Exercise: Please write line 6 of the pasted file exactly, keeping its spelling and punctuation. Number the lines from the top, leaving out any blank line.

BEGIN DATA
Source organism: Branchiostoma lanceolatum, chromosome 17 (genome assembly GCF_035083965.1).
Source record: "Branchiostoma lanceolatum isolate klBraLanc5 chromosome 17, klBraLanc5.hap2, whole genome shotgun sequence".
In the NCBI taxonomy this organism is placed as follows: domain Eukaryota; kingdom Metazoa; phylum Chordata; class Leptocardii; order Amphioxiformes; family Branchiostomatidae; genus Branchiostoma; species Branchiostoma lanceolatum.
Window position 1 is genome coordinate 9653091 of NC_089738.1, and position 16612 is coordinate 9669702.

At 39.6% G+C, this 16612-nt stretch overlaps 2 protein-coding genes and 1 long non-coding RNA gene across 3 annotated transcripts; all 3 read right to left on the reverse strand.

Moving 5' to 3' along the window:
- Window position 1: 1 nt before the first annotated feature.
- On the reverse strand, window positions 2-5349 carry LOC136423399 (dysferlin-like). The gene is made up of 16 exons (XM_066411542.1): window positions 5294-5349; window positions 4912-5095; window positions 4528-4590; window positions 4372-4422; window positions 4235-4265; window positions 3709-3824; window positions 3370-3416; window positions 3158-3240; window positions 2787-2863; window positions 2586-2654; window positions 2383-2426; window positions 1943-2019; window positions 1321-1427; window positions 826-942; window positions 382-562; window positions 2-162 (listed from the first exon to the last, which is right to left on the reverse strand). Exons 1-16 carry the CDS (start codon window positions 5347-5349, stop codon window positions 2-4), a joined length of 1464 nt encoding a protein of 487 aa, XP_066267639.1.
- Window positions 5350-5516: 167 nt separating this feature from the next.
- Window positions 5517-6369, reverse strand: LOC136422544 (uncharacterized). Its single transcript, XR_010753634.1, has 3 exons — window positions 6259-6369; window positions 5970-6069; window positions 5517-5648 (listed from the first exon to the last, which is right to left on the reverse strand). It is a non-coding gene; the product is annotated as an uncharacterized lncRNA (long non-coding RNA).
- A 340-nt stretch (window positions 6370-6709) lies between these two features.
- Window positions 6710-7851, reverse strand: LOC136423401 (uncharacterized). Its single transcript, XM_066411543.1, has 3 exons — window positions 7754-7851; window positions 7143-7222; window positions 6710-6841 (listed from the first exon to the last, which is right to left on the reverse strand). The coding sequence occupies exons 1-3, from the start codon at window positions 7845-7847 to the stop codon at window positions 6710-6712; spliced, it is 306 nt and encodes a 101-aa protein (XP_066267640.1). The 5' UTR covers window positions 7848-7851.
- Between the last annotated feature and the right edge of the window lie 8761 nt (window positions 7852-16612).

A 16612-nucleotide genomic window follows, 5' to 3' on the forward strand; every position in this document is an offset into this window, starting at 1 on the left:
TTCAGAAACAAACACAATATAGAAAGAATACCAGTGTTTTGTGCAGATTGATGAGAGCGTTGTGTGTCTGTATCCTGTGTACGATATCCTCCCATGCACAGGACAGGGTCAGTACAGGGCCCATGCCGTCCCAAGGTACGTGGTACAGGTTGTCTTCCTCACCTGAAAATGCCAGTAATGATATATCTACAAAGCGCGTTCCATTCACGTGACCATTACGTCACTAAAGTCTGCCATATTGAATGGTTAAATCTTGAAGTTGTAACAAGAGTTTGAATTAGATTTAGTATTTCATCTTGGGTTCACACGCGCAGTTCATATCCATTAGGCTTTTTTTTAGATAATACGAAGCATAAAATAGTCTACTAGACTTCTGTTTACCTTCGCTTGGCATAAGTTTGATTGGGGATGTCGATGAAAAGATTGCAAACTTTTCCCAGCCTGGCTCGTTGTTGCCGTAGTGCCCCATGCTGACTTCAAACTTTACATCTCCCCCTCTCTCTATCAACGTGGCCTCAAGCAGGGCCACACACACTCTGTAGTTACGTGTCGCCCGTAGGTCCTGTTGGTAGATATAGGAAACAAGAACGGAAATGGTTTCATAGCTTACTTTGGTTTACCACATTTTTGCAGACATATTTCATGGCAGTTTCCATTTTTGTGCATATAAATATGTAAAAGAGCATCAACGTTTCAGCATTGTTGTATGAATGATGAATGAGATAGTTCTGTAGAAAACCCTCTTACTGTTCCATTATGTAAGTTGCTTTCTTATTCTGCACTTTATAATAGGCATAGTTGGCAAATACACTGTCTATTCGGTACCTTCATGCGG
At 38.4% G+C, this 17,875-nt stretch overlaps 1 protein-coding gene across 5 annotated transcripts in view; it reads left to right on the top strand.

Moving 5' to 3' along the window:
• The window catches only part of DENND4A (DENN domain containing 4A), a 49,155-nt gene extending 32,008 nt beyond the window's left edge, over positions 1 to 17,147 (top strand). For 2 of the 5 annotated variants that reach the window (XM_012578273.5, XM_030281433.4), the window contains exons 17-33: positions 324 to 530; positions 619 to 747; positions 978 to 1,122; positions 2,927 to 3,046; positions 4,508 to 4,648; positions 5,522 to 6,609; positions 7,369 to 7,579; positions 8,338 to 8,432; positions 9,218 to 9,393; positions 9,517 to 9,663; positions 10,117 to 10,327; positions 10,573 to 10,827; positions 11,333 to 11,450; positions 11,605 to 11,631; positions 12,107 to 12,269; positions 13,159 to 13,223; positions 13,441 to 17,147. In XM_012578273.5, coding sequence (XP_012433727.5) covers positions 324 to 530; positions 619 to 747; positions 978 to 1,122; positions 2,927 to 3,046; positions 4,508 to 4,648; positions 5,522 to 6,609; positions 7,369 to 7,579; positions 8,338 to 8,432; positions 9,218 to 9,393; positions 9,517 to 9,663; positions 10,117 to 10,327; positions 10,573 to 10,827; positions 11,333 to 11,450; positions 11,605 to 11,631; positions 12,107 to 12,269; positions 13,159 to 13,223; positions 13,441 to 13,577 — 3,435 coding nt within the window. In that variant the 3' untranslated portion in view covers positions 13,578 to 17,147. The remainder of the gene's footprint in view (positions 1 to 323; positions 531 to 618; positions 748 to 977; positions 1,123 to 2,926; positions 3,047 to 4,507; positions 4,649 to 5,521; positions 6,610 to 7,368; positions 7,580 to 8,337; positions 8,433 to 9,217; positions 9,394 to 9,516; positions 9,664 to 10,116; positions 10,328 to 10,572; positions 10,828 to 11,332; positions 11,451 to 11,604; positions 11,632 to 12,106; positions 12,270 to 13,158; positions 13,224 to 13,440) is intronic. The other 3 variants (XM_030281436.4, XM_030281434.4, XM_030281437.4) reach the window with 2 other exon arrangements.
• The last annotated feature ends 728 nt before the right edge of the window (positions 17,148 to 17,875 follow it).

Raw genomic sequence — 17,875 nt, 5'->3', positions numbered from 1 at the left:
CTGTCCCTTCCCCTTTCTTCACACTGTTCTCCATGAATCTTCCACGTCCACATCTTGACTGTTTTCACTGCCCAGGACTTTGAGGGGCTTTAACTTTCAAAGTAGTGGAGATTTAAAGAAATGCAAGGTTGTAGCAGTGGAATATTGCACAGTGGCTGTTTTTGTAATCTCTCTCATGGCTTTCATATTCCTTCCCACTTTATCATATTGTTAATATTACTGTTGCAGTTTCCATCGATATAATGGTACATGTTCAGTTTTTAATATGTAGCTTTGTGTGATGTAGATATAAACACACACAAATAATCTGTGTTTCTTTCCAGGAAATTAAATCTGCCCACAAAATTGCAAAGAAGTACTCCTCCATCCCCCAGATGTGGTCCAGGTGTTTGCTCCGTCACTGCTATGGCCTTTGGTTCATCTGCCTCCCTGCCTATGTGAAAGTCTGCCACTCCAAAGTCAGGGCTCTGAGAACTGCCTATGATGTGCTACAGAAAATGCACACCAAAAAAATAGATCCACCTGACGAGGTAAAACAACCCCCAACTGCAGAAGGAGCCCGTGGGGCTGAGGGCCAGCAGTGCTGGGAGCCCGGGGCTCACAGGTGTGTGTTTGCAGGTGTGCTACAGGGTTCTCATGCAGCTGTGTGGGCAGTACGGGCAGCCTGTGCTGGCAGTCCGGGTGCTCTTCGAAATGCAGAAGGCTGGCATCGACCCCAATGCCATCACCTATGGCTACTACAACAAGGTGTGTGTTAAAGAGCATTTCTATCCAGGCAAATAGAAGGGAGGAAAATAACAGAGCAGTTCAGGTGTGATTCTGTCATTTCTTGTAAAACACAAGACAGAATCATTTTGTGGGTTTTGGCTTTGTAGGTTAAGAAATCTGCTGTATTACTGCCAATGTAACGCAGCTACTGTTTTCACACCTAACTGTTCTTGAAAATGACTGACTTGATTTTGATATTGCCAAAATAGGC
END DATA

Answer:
Moving 5' to 3' along the window: